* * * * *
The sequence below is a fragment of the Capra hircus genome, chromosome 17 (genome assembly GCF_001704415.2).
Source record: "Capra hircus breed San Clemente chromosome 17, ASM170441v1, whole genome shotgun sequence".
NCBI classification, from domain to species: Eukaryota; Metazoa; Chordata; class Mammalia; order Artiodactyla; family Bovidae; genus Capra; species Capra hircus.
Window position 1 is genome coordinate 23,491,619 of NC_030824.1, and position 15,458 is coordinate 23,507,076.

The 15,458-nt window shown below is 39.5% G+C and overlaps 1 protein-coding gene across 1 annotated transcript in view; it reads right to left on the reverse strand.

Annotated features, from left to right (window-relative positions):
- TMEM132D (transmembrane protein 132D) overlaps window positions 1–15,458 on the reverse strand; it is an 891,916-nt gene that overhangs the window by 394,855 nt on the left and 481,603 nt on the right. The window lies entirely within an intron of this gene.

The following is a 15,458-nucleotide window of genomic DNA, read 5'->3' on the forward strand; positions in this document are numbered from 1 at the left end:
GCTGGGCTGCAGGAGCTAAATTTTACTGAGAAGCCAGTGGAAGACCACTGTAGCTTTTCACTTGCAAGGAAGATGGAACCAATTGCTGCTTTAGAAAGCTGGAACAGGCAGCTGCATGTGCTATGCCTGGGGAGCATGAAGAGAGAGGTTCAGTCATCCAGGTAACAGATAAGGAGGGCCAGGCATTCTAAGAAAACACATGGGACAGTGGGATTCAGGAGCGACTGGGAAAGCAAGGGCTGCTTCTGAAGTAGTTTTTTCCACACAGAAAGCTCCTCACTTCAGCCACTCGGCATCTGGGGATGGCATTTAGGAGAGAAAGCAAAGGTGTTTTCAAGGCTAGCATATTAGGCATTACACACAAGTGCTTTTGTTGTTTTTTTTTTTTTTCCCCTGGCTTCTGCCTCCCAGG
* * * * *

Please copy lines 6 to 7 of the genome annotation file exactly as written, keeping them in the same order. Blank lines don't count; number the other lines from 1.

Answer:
Annotated features, from left to right (window-relative positions):
- TMEM132D (transmembrane protein 132D) overlaps window positions 1–15,458 on the reverse strand; it is an 891,916-nt gene that overhangs the window by 394,855 nt on the left and 481,603 nt on the right. The window lies entirely within an intron of this gene.